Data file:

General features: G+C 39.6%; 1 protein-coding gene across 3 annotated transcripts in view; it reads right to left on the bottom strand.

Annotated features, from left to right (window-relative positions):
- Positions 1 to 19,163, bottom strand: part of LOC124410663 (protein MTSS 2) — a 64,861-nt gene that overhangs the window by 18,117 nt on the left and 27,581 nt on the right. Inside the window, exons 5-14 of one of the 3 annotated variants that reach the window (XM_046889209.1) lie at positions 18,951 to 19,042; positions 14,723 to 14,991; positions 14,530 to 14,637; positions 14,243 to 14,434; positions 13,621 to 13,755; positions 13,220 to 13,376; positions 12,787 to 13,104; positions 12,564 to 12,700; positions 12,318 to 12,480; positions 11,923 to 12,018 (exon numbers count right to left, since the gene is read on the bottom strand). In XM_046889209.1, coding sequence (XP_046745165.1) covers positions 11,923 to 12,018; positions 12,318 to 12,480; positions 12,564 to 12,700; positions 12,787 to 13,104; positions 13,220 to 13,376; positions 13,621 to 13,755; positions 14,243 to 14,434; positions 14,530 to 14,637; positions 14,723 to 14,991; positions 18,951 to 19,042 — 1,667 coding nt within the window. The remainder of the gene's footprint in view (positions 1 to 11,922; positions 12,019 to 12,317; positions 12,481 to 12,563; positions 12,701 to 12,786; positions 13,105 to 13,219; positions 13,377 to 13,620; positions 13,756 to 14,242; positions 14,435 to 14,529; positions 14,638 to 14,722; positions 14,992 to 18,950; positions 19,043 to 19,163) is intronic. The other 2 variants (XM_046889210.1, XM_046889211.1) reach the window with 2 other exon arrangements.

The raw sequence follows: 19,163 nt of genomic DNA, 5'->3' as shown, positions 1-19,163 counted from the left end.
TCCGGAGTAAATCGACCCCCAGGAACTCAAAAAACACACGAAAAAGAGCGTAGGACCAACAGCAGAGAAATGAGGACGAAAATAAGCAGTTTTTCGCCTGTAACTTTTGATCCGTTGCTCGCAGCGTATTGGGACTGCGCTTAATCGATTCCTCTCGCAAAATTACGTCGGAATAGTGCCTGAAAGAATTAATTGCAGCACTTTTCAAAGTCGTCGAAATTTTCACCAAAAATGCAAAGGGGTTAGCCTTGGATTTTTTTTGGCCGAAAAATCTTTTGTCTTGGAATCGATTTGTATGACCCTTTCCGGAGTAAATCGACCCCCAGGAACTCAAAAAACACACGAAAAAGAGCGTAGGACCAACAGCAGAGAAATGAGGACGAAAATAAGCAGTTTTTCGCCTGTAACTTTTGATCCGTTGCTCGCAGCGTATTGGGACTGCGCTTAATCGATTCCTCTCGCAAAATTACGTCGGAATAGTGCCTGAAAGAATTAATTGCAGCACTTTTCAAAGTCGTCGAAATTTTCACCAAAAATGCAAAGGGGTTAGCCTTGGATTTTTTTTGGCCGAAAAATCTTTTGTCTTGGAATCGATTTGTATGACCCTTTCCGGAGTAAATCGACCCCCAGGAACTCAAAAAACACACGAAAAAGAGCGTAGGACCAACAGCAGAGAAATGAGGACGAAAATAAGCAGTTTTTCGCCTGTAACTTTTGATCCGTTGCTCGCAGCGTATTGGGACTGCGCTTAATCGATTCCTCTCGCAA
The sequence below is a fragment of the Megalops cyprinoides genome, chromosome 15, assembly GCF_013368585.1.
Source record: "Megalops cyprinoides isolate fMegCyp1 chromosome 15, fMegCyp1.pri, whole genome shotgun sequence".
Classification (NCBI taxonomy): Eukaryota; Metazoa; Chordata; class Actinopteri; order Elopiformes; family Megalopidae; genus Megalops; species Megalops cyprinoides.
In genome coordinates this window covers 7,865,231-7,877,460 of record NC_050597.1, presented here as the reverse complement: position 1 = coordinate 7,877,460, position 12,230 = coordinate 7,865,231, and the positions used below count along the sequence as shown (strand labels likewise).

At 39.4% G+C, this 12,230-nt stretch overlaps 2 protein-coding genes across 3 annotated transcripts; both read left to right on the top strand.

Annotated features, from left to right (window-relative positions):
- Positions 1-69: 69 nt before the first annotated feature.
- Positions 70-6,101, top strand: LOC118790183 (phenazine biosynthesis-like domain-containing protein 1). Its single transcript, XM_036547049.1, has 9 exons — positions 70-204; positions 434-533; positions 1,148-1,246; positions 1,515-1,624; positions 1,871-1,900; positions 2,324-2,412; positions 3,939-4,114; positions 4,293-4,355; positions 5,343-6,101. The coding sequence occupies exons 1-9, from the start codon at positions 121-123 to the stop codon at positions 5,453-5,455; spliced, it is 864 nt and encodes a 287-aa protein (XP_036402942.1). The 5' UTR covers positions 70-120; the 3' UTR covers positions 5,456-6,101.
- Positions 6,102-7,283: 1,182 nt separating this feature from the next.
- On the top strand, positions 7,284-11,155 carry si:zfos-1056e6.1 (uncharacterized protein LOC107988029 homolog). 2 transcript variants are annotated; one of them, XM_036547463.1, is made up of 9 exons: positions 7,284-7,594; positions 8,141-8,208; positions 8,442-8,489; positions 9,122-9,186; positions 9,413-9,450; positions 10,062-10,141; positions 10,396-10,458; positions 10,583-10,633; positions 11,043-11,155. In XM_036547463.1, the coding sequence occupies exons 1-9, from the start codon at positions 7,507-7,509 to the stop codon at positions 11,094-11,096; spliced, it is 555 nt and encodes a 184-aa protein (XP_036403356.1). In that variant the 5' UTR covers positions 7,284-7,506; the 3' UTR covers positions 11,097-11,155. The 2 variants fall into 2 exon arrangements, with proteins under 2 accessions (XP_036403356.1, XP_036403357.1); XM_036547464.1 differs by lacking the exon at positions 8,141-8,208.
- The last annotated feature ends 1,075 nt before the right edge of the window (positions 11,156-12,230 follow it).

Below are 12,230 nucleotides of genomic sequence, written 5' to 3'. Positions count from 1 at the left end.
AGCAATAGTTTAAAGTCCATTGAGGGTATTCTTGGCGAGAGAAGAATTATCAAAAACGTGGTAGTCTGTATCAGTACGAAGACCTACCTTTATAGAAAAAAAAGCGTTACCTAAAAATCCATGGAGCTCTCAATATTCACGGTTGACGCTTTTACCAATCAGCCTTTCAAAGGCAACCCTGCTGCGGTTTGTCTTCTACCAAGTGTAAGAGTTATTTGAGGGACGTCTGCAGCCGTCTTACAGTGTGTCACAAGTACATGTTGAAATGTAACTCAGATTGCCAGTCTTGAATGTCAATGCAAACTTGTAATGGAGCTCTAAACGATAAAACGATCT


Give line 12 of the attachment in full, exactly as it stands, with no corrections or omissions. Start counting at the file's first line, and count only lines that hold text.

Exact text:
- Positions 1-69: 69 nt before the first annotated feature.